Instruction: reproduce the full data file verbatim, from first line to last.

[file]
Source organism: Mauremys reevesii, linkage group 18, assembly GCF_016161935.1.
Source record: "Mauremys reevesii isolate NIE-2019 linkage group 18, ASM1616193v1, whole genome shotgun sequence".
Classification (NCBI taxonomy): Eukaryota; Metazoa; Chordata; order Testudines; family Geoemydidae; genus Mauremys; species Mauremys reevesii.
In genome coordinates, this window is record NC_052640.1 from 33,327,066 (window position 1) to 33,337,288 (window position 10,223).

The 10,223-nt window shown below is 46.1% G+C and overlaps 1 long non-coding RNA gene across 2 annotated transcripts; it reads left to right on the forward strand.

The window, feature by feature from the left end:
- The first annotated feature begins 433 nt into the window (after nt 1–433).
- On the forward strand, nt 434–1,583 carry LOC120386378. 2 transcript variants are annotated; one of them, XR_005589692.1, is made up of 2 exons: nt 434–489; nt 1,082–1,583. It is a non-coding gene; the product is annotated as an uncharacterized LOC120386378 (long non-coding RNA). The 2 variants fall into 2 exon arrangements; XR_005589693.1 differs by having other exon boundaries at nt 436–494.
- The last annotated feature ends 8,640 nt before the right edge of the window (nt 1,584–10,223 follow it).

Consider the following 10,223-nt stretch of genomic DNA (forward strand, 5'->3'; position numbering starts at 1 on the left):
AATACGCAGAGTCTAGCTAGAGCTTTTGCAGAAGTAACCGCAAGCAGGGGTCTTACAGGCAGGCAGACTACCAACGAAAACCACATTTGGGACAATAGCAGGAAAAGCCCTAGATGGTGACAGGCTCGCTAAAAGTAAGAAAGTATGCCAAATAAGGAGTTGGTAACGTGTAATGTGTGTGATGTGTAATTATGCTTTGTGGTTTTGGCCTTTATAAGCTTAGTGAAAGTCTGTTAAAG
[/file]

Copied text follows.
Source organism: Mauremys reevesii, linkage group 18, assembly GCF_016161935.1.
Source record: "Mauremys reevesii isolate NIE-2019 linkage group 18, ASM1616193v1, whole genome shotgun sequence".
Classification (NCBI taxonomy): Eukaryota; Metazoa; Chordata; order Testudines; family Geoemydidae; genus Mauremys; species Mauremys reevesii.
In genome coordinates, this window is record NC_052640.1 from 33,327,066 (window position 1) to 33,337,288 (window position 10,223).

The 10,223-nt window shown below is 46.1% G+C and overlaps 1 long non-coding RNA gene across 2 annotated transcripts; it reads left to right on the forward strand.

The window, feature by feature from the left end:
- The first annotated feature begins 433 nt into the window (after nt 1–433).
- On the forward strand, nt 434–1,583 carry LOC120386378. 2 transcript variants are annotated; one of them, XR_005589692.1, is made up of 2 exons: nt 434–489; nt 1,082–1,583. It is a non-coding gene; the product is annotated as an uncharacterized LOC120386378 (long non-coding RNA). The 2 variants fall into 2 exon arrangements; XR_005589693.1 differs by having other exon boundaries at nt 436–494.
- The last annotated feature ends 8,640 nt before the right edge of the window (nt 1,584–10,223 follow it).

Consider the following 10,223-nt stretch of genomic DNA (forward strand, 5'->3'; position numbering starts at 1 on the left):
AATACGCAGAGTCTAGCTAGAGCTTTTGCAGAAGTAACCGCAAGCAGGGGTCTTACAGGCAGGCAGACTACCAACGAAAACCACATTTGGGACAATAGCAGGAAAAGCCCTAGATGGTGACAGGCTCGCTAAAAGTAAGAAAGTATGCCAAATAAGGAGTTGGTAACGTGTAATGTGTGTGATGTGTAATTATGCTTTGTGGTTTTGGCCTTTATAAGCTTAGTGAAAGTCTGTTAAAG